Salmon exports to the Far East have leaped to almost seven times previous levels after a deal was struck with China.
In the first half of this year, 3,036 tonnes of salmon was exported to countries in the Far East - with a value of around £16million.
That compares with £2.1m of exports in the same period last year.
It is understood that 2,347 tonnes of this year's exports were sent to China, making it the top export destination for Scottish salmon in the Far East.
The Scottish Government said Scottish producers made up almost one-quarter of the Atlantic salmon market after six months of trading in China.
Rural Affairs and Environment Secretary Richard Lochhead said: "This is a huge vote of confidence in Scottish salmon and yet another boost for Scottish food exports. If this is what can be achieved in the first six months, then the sky could be the limit for exports to China.
"The high quality of Scottish salmon is perfect for the increasing popularity of sashimi and sushi and the vast majority of our salmon is exported fresh to meet the growing appetite for Japanese-style premium raw fish in China."
Scott Landsburgh, chief executive of the Scottish Salmon Producers' Organisation, said: "From a standing start earlier this year China has become the fifth largest export destination for Scottish salmon.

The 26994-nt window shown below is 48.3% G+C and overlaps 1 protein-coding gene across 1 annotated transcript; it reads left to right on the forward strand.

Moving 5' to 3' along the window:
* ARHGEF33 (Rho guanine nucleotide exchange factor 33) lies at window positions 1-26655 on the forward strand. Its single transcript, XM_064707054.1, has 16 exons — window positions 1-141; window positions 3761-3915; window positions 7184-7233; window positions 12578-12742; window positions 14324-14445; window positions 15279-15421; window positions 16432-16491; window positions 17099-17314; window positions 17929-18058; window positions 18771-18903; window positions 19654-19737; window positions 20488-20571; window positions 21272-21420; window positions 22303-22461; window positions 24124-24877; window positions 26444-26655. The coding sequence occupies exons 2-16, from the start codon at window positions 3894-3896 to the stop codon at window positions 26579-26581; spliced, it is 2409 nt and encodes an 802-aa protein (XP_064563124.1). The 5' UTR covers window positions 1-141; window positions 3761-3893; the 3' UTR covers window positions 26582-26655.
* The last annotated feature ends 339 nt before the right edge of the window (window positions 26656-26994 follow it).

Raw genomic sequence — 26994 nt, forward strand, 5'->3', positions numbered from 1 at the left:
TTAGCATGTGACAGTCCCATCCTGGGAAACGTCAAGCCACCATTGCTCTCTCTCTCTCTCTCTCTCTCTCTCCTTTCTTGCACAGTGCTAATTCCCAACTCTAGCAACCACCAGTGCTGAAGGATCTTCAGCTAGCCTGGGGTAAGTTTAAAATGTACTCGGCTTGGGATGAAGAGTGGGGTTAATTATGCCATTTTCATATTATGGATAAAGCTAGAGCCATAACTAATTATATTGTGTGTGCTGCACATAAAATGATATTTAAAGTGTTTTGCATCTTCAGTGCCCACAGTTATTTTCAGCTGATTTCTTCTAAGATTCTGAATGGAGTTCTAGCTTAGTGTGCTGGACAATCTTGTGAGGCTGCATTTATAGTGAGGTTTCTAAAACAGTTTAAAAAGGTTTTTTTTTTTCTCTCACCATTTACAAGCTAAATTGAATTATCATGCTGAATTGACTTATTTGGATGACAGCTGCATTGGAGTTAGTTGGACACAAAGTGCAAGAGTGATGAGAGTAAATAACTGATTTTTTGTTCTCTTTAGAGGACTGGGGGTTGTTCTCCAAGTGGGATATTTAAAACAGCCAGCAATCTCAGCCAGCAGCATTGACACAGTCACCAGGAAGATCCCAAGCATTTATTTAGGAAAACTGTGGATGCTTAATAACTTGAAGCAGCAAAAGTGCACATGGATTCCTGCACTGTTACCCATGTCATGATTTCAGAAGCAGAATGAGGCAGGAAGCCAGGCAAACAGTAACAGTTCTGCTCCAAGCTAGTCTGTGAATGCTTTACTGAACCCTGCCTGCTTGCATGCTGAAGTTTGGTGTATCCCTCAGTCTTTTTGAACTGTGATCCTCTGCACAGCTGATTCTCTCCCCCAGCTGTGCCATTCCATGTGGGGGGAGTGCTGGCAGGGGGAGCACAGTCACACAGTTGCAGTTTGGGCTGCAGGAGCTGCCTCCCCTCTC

"With a significant number of discerning customers who appreciate premium quality salmon, China is a welcome addition to the other 70 global markets in which our sector operates. The value of exports to the whole of the Far East region has increased eightfold in 12 months."
Anne MacColl, chief executive of Scottish Development International, said: "Today's announcement is a true reflection of Scotland's reputation as a world-leading producer of high quality seafood produce.
"Our strategy focuses on maximising Scotland's international trade opportunities and we will continue to work alongside industry partners, like Scottish Salmon Producers' Organisation, to support ambitious Scottish companies as they access new markets."